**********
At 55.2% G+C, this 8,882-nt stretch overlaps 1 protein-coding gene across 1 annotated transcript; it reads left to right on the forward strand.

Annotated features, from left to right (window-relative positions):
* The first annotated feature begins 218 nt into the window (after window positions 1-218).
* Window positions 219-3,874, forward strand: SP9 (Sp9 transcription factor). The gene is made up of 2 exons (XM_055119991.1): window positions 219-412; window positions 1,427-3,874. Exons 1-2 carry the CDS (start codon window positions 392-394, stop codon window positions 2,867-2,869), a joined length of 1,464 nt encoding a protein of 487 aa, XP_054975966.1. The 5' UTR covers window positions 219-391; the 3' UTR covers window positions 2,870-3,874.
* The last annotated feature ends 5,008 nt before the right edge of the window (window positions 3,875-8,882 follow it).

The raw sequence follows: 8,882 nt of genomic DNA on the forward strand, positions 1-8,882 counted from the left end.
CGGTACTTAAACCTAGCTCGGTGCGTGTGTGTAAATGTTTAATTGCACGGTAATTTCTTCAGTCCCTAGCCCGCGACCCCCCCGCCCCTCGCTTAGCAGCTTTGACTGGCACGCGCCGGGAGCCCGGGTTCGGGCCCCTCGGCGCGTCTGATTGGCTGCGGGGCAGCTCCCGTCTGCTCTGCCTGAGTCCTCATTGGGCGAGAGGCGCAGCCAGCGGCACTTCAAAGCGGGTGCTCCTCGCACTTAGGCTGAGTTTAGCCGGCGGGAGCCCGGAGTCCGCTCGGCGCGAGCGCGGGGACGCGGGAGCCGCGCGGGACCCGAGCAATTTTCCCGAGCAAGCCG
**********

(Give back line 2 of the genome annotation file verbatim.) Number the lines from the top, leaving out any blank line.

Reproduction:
Annotated features, from left to right (window-relative positions):